If you’re new to the RV and camper/trailer scene, it can become a lot very quickly. If you’re hoping to use your trailer as a fully-powered “glamping” experience… I’ve got a bit of bad news for you.
Unless you’re looking to purchase a high-end model, trailers don’t generally come with a built in generator. However, that’s not to say that you can’t still use a generator.
There are also a lot of options beyond just trailers and campers when it comes to truly powered outings. So let’s break that down into the details you actually need to know, shall we?
Was your last experience camping ruined by being unable to use all of your fancy gadgets? Do you have a stovetop setup that you’re dying to use? Here are the best (and most affordable) ways to power a trailer.
Most likely, you won’t be able to attach a generator directly to the trailer – but there are other alternatives. The nice thing is that generators are pretty easily picked up and carried in, say, the bed of a truck that’s towing your camper. I can already hear you saying, “but I know nothing about generators!” Well, I’ve got you covered.
Let’s start by assuming you don’t want to blow $500-1,000 on a generator. If you do, there are some spendier models down below, Mr. Moneybags – but first let’s talk cheap. For our purposes here, we’re assuming “cheap” means less than $350.
On The Cheaper Side
- The EF Ecoflow generator is currently $349 on Amazon. I know, I’m cutting it close on my “cheap” terminology, but this is actually a pretty great deal. This guy uses solar power and boasts that it can recharge up to 80% in one hour. Its product description states that it can power everything from, “lights, televisions, and cameras… [to] phones and drones.”
- This makes the Ecoflow a pretty good deal for those who want to power a lot of devices. You can also find it at Walmart, among other retailers.
- The Champion Power Equipment generator boasts similar capabilities at the same price ($349). The one big exception to the similarities is that this bad boy runs on gasoline. That means that it’s going to be an investment you need to plan for – so bring extra gas.
- As of the time this article was written you can find this guy at Home Depot for just $280.69. It can also be found at several other national retailers such as Cabelas (though those aren’t quite as cheap).
- Now, let’s say you’re looking for a truly cheap generator to power only what you actually need – say, a CPAP machine. Then the SereneLife Portable Generator is the choice for you. While it won’t charge laptops and phones, or power a portable cooking setup – it has enough power to do small tasks. On Amazon this is currently running only $134.99.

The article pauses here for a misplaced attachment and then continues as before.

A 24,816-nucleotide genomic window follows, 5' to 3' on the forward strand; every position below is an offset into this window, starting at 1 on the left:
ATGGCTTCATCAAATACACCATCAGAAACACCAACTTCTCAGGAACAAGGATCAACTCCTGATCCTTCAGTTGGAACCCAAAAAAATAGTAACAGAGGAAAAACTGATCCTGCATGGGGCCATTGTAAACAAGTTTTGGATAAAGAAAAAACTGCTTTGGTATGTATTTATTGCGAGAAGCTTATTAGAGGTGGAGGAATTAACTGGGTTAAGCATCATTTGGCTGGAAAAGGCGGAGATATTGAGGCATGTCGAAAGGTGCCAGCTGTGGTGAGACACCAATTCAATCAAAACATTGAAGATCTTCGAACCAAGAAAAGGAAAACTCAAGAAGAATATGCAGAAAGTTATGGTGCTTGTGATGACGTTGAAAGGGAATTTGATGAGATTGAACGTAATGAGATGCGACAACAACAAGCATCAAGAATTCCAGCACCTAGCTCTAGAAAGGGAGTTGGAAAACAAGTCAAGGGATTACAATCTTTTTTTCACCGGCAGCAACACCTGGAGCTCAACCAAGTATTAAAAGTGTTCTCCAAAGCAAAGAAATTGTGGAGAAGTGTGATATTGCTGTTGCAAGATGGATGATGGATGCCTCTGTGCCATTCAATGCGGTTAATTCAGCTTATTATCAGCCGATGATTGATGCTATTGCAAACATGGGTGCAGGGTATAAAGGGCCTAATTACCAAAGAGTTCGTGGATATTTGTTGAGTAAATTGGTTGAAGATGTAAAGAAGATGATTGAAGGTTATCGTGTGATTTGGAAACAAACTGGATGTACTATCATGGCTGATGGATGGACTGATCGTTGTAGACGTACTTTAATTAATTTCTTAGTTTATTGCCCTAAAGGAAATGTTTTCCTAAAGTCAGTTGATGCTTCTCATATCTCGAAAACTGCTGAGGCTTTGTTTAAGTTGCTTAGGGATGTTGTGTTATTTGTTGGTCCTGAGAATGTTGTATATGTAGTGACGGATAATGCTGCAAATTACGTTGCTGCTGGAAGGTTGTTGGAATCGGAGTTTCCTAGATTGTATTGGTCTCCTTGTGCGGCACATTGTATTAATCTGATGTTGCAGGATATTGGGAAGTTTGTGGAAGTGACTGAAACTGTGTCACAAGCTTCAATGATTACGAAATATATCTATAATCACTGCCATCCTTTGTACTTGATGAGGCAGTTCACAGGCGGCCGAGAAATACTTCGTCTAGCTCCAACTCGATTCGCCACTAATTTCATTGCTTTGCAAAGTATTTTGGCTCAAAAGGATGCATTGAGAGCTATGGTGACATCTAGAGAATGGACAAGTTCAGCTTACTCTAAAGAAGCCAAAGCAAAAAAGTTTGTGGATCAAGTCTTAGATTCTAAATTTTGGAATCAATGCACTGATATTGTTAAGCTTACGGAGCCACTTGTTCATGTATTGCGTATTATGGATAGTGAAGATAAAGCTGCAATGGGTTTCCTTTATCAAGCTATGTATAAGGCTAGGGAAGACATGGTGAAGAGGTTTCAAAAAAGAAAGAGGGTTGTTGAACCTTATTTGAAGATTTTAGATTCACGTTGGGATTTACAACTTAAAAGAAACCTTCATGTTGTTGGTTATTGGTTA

- This guy is solar powered, so that’s also a bonus! You can also find it at places such as Walmart for a similar price.
Spendier And Sturdier
If you’ve got the money and know you’re going to need a lot of juice, I picked out one generator just for you. Keep in mind, many solar-powered generators simply don’t provide quite the same amount of power over a long time. So we’re sticking to gas-powered for now.
- The Westinghouse WGen7500 Portable Generator is sitting at $849 on Amazon right now – so it’s definitely spendy. But, you’re getting a massive amount of power in combination with the lifestyle benefit of being able to remotely start it. Reviewers rave about its remote start feature, and seem to love the thing, even after years of use.
- You can also find this at Walmart for the same price. Keep in mind that this guy uses gas – and a lot of it. So be sure to stock up if you’re planning a long outing.
If a trailer isn’t for you, then good news! Most motorhomes and RVs come with a great number of options when it comes to powering your devices. While my personal favorite power source will always be solar panels, plenty of motorhomes come with built-in generators…. For a pretty penny.
They can range from $30,000 to upwards of $100,000 depending on size and brand. But one key similarity between most of the more common RVs is that they use the Onan brand generator. Various models of these guys can be found in countless RVs across the country for one reason – it does its job well.
Now if you’re entirely disinterested in gasoline-fueled generators for one of many (valid) reasons, you could always go the aforementioned solar panel route. But that’s a process for another article. Solar panels are relatively expensive, but they tend to pay for themselves in the long run – so consider making the switch.
Most campers and trailers won’t have generators built in. If you really wanted to shell out the money, you could find specialty trailers to do this. But the more affordable option would be to use a portable generator that fits what you need. There’s a lot of options beyond what’s listed above, but these are the best bang for your buck.
Finally, consider making a switch to solar. It’ll save your wallet in the long run, and (even better) the planet that you camp on!